Saturday, September 14, 2013

Yes, another church, but with a difference

After Pat and I finished our excellent meal at Ristorante Boccadama, Pat decided to check out some of the shops around the Piazza di Santa Croce.  I, as usual, needed to find a bathroom.  And, no, I don’t know why it didn’t occur to me to use the restroom in the restaurant.  I think it was actually a matter of standing there at the little leather goods kiosk next to the restaurant while Pat decided on a billfold to buy her son, and then our standing there trying to decide what to do next, and it suddenly hitting me that I needed to go.  Since I wasn’t interested in shopping at all (I never am), we agreed to meet at the large statue on the steps of the church, as we had been instructed by Gianni.  I then made a beeline for the church – whose fa├žade looks like the Duomo on a small scale, and is almost as beautiful – figuring I could surely use the toilets there.  But alas, unlike at the Basilica of Saint Anthony in Padua, at Santa Croce you had to pay to get into the church, to get at the restrooms.  So I forked up six Euros, to go to the bathroom.

However, when I took a look at the little booklet I’d picked up at a table by the ticket
Michelangelo's Tomb
booth, I was glad I’d paid my six Euros.  Because one of the claims to fame of this church is that it contains the tombs of a number of celebrated personages, including Michelangelo, and Galileo.  I mean, oh, wow.  To be looking at the tombs of one of the greatest artists in the world, and one of the greatest scientists.  Many people are not impressed by tombs, but I am.  Because this is the closest you can get to someone who is dead.  It’s why I have trouble with the concept of being cremated, and having your ashes dumped out into the wind on a mountain top, or at sea.  Where do people go later to feel close to you, and in some way, commune with you?  With a tomb – whether it’s an elegant sarcophagus, surrounded by elaborate sculpture, as in these cases, or a simple stone in the grass – you have a concrete place to focus on.

Galileo's Tomb
The church itself is less stark and bare than the Duomo, with a handsome dark wood ceiling, and narrow, sort of brownish-green columns holding up the graceful arches along the nave.  But it’s the apse, at the far end of the church, that is flat-out gorgeous.  I could tell this, despite all the scaffolding covering it up (it helped to later see a picture of it in my Florence guide book).  The usual rich colors, covering every inch of wall, a gorgeous gold alter, and windows full of deeply colored stained glass (at last, beautiful stained glass!)  They were obviously doing some restoration work on all those frescos of saints climbing both the outside and the inside of the huge arch that led to the apse.  I found it rather fascinating, watching the men and women up there in their white coats, looking like miniature people, dwarfed by the elaborate scaffolding, and the architecture surrounding them.  I thought, what a fascinating, if tedious, job, restoring all that beautiful artwork.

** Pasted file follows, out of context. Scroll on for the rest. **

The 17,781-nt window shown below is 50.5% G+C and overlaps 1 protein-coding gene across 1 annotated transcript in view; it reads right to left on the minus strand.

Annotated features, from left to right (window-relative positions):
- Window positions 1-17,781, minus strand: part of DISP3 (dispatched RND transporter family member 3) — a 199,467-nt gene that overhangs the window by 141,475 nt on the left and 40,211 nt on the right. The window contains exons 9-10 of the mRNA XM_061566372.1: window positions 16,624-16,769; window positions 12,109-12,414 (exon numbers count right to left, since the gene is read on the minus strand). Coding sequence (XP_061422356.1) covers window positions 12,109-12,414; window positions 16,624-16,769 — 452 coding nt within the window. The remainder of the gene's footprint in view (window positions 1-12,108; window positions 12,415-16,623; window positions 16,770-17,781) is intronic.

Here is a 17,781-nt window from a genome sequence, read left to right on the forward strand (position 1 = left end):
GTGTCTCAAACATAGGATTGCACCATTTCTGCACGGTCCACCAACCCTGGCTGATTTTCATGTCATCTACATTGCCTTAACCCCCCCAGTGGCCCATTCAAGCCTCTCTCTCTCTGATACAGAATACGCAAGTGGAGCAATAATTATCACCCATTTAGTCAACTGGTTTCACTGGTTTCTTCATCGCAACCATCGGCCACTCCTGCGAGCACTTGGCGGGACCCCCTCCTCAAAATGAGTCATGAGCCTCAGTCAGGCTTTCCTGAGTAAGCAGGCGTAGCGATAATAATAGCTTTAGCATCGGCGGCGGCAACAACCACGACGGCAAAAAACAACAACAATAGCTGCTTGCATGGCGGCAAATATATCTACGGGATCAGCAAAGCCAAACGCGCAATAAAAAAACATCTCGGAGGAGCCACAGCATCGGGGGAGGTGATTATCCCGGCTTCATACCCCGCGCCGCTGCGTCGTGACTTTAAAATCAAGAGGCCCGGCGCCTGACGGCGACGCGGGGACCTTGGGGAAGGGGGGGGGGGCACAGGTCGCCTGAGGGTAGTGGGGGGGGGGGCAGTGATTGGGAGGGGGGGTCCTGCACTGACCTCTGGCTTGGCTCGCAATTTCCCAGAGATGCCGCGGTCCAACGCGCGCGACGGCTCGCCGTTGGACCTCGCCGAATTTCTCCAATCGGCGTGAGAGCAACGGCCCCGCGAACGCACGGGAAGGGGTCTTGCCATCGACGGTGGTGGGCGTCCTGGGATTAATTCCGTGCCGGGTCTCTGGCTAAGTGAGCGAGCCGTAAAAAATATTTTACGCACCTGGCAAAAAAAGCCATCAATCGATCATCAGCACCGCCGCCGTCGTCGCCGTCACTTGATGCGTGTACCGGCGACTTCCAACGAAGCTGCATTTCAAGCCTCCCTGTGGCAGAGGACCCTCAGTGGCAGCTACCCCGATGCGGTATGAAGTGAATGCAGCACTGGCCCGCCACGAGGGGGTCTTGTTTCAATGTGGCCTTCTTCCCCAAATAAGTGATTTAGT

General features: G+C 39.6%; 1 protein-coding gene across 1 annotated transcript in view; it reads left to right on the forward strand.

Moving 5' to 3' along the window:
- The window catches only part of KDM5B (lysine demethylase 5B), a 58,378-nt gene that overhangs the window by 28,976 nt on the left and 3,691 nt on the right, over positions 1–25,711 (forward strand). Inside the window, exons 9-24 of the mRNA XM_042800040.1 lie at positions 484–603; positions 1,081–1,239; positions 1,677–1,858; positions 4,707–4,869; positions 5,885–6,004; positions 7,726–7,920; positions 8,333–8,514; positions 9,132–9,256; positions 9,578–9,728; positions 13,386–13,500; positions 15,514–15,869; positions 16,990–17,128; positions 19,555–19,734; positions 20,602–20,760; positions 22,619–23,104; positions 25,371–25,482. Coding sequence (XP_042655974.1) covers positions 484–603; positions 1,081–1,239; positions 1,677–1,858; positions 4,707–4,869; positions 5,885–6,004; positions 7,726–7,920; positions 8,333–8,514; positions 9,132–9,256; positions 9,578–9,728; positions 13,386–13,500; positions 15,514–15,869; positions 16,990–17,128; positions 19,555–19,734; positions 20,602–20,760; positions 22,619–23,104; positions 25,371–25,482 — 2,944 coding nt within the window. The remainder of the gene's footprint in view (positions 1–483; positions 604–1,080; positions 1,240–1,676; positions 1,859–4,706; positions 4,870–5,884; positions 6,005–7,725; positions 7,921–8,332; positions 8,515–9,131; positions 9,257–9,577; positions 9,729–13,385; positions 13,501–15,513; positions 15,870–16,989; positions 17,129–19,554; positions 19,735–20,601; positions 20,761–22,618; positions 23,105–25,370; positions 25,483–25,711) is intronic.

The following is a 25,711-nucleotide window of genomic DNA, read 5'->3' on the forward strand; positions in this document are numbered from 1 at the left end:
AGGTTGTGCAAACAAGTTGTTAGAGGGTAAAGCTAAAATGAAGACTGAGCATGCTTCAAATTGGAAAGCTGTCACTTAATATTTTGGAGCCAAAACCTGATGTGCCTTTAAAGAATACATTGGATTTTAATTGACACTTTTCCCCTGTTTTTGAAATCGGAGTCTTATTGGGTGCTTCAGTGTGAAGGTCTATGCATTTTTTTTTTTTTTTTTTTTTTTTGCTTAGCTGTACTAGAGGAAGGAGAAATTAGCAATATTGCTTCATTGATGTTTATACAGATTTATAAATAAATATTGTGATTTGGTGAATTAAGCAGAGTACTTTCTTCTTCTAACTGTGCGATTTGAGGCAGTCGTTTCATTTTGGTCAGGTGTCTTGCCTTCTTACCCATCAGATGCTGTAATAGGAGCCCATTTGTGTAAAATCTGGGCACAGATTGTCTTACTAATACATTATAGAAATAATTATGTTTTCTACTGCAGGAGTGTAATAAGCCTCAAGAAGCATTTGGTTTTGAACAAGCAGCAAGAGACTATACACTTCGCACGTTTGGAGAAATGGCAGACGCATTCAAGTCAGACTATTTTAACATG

So I got my quick view of Santa Croce – would have wandered a bit more, but nature was screaming – went out to the cloister, where les toilettes always seem to be located – found I couldn’t figure out how to keep the door to the stall locked, so the lady at the front of the line kindly held it closed for me, and finally made my way out to the statue where we were all supposed to meet.

Only to discover that when Gianni kept referring to the “Pantheon” earlier, telling us we would be visiting it after lunch, he was talking about this church. Due to all the famous people buried there.  So the place I had just paid 6 Euros to visit on the run, the rest of the group was to get into for free.

Ah, well.  Since Gianni had also said our next stop would be some museum, and I was pretty museumed out, I took this opportunity to return to see the interior of the Duomo (See Note of August 6, 2013) .  When I exited there I boldly asked the guard at the door “Dove’ un taxi?”  I didn’t understand his answer, but I understood the pointing well enough.  I made my way out beyond the pedestrians-only streets to where the traffic plowed by (often interrupted by pedestrians) and was lucky enough to spot an empty cab stopped for a red light.  I went up and tapped on the window, the driver looked over at me and nodded.  When I got in I told him exactly what Gianni had told me to say: ”Hotel Villa Maid’-ee-chee, per favore’.”  And then watched as the driver made his way with great panache through the crowded, narrow streets, full of scooters and bicycles that zipped in and out amongst the other traffic.  And finally I ventured to ask “Parla englesee?  He glanced back at me and said “un po,” which is what they all say.  So I said, “I think you must be very brave to drive a taxi in Florence.”  He laughed, gave a very Italian shrug and said “It is nor-mal”.  A ride in a taxi with a real Italian driver, how cool is that?

And when she got home, after a very long day, Patricia collapsed onto her bed and declared, “The stupid museum was the Gucci Museum.  With a gift shop, of course.  A total waste of time.”